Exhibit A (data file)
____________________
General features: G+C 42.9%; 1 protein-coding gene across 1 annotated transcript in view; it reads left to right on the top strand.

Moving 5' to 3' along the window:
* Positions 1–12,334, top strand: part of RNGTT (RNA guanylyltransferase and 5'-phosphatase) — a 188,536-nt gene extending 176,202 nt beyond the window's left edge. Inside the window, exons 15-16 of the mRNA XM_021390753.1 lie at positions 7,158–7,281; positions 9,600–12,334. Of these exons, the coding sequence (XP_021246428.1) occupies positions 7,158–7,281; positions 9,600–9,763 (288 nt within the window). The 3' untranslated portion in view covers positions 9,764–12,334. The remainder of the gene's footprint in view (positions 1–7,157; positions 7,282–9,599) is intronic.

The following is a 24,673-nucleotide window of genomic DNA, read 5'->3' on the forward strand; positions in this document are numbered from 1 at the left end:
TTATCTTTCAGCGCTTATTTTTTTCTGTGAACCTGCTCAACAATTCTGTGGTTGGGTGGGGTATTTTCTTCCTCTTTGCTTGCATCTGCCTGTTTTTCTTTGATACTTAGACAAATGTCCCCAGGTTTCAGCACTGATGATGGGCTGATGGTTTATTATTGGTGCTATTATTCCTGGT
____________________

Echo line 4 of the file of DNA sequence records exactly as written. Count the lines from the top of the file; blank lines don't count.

The following is a 24,673-nucleotide window of genomic DNA, read 5'->3' on the forward strand; positions in this document are numbered from 1 at the left end: